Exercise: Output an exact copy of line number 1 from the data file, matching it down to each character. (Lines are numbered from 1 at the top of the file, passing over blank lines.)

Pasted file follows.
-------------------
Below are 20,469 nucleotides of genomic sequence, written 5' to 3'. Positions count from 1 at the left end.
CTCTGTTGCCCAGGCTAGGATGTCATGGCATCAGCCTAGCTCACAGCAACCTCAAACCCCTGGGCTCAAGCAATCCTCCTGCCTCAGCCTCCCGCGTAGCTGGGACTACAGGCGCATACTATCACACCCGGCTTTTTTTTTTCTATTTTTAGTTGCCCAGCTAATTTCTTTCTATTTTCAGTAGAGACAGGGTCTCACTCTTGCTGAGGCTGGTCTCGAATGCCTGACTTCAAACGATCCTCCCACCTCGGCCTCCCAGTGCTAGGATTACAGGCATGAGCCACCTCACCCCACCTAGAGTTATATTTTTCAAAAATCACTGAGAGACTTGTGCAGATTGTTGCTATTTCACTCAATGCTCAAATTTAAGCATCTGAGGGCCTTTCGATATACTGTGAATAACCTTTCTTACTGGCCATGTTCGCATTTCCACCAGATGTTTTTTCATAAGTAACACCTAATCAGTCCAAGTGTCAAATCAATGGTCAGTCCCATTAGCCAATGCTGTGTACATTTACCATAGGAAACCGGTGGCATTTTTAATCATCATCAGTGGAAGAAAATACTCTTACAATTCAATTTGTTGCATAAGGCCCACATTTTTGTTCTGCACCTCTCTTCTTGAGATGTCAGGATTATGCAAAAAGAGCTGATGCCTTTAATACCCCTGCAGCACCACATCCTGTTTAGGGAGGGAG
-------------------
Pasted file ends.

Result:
Below are 20,469 nucleotides of genomic sequence, written 5' to 3'. Positions count from 1 at the left end.